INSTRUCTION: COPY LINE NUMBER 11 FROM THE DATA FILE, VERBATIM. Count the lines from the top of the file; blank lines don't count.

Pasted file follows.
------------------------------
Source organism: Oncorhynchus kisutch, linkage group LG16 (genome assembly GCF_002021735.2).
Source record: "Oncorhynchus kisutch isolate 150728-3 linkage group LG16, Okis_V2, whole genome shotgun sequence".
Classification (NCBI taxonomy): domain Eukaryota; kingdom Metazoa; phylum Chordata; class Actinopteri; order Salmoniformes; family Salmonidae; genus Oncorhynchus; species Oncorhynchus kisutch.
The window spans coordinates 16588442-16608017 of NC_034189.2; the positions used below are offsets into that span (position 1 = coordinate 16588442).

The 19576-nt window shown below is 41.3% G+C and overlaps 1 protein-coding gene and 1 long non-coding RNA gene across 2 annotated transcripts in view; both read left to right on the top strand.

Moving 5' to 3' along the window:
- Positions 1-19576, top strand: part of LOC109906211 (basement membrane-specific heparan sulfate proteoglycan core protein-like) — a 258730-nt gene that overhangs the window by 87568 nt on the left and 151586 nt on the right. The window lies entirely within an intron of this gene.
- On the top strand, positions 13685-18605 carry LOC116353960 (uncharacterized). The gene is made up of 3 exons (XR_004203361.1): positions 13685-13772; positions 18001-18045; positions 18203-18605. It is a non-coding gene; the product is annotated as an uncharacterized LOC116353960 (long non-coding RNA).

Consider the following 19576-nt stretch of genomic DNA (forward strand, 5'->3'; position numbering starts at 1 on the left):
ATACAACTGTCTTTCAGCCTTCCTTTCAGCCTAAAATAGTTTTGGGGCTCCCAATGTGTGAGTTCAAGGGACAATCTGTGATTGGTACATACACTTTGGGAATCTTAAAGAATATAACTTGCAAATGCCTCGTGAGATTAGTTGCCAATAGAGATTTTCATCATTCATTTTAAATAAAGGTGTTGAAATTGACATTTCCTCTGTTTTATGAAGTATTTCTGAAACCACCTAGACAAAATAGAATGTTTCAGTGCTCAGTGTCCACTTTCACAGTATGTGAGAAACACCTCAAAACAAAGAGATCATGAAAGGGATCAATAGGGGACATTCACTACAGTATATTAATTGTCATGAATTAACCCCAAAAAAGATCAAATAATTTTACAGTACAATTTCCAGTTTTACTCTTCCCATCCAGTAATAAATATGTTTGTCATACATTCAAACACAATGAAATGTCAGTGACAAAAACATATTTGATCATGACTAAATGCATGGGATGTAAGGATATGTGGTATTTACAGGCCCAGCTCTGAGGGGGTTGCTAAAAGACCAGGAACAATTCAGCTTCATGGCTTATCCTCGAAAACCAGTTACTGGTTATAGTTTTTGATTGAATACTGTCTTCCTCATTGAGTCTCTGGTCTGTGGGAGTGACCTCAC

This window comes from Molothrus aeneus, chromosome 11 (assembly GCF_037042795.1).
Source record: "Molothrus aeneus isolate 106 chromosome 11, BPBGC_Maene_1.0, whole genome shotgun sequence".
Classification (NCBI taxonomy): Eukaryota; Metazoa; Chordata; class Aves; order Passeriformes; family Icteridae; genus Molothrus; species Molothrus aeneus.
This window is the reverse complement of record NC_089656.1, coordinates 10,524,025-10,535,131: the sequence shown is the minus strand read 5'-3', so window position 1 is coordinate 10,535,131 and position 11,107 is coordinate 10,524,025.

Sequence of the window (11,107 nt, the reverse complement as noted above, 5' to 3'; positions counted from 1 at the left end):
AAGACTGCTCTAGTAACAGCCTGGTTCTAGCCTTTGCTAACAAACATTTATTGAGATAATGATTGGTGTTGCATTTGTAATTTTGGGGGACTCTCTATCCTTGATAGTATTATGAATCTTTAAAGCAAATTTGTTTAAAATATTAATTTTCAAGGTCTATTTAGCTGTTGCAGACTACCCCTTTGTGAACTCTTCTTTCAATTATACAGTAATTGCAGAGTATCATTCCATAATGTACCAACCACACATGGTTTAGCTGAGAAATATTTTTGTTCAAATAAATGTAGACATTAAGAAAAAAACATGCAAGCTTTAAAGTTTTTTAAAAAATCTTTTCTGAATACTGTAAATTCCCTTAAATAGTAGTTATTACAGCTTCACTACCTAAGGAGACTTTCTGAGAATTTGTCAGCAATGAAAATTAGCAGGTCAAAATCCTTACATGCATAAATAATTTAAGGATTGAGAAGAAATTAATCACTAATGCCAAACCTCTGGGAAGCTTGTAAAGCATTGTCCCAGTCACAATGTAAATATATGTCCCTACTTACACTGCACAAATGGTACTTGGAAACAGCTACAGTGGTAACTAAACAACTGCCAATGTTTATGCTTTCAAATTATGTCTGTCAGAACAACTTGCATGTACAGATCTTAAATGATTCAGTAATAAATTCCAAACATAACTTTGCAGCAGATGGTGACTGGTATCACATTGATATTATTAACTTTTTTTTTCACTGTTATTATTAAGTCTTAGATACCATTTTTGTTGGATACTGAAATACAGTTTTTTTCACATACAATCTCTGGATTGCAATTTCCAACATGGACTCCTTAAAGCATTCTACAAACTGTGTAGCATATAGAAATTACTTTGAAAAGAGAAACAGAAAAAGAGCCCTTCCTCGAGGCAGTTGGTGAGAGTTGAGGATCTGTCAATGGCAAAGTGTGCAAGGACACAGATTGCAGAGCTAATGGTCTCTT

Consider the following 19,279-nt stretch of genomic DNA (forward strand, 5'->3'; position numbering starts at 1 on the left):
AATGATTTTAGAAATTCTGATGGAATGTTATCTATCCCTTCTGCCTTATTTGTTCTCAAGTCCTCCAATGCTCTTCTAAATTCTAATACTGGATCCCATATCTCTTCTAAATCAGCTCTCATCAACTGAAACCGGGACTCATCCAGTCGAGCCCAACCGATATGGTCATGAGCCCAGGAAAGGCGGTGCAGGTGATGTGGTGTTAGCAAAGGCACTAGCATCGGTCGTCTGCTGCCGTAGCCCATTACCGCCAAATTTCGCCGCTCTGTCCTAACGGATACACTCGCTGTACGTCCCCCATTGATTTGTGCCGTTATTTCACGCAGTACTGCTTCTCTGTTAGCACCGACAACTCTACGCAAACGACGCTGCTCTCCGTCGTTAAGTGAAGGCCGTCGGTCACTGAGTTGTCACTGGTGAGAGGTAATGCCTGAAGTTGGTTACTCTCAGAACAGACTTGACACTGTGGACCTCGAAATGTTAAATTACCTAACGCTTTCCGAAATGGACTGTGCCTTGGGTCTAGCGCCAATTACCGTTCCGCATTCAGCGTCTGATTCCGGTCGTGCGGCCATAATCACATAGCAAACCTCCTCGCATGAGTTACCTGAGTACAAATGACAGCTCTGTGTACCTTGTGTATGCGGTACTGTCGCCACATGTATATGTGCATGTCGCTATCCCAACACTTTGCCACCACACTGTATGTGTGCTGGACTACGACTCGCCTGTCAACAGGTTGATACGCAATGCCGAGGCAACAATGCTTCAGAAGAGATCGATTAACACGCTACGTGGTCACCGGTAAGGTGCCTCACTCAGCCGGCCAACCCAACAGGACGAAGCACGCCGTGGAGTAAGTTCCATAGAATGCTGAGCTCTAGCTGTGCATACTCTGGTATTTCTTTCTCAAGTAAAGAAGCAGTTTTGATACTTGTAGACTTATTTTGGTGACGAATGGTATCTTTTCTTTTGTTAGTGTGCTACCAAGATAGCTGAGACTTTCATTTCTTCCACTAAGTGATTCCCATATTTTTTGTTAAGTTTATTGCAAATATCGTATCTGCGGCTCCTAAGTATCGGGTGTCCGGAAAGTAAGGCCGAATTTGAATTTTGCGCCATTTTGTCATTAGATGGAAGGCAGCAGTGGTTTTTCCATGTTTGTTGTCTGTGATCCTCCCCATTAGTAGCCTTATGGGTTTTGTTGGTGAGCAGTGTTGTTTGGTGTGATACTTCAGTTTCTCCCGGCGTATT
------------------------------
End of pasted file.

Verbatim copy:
This window comes from Molothrus aeneus, chromosome 11 (assembly GCF_037042795.1).